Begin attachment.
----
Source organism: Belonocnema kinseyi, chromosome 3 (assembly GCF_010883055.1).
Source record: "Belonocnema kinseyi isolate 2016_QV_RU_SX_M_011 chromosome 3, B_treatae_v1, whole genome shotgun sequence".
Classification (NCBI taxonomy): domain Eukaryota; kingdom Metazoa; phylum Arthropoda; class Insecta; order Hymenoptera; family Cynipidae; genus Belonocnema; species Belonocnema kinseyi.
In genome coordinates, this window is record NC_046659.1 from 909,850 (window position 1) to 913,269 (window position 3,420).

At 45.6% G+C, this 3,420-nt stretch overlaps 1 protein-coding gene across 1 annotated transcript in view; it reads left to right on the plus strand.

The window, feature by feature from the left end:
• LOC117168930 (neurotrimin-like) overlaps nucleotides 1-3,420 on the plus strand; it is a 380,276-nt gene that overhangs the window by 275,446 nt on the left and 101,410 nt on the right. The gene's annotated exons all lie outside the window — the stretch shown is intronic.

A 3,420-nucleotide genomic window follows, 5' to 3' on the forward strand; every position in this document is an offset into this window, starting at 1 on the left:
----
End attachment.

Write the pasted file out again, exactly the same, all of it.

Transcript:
Source organism: Belonocnema kinseyi, chromosome 3 (assembly GCF_010883055.1).
Source record: "Belonocnema kinseyi isolate 2016_QV_RU_SX_M_011 chromosome 3, B_treatae_v1, whole genome shotgun sequence".
Classification (NCBI taxonomy): domain Eukaryota; kingdom Metazoa; phylum Arthropoda; class Insecta; order Hymenoptera; family Cynipidae; genus Belonocnema; species Belonocnema kinseyi.
In genome coordinates, this window is record NC_046659.1 from 909,850 (window position 1) to 913,269 (window position 3,420).

At 45.6% G+C, this 3,420-nt stretch overlaps 1 protein-coding gene across 1 annotated transcript in view; it reads left to right on the plus strand.

The window, feature by feature from the left end:
• LOC117168930 (neurotrimin-like) overlaps nucleotides 1-3,420 on the plus strand; it is a 380,276-nt gene that overhangs the window by 275,446 nt on the left and 101,410 nt on the right. The gene's annotated exons all lie outside the window — the stretch shown is intronic.

A 3,420-nucleotide genomic window follows, 5' to 3' on the forward strand; every position in this document is an offset into this window, starting at 1 on the left: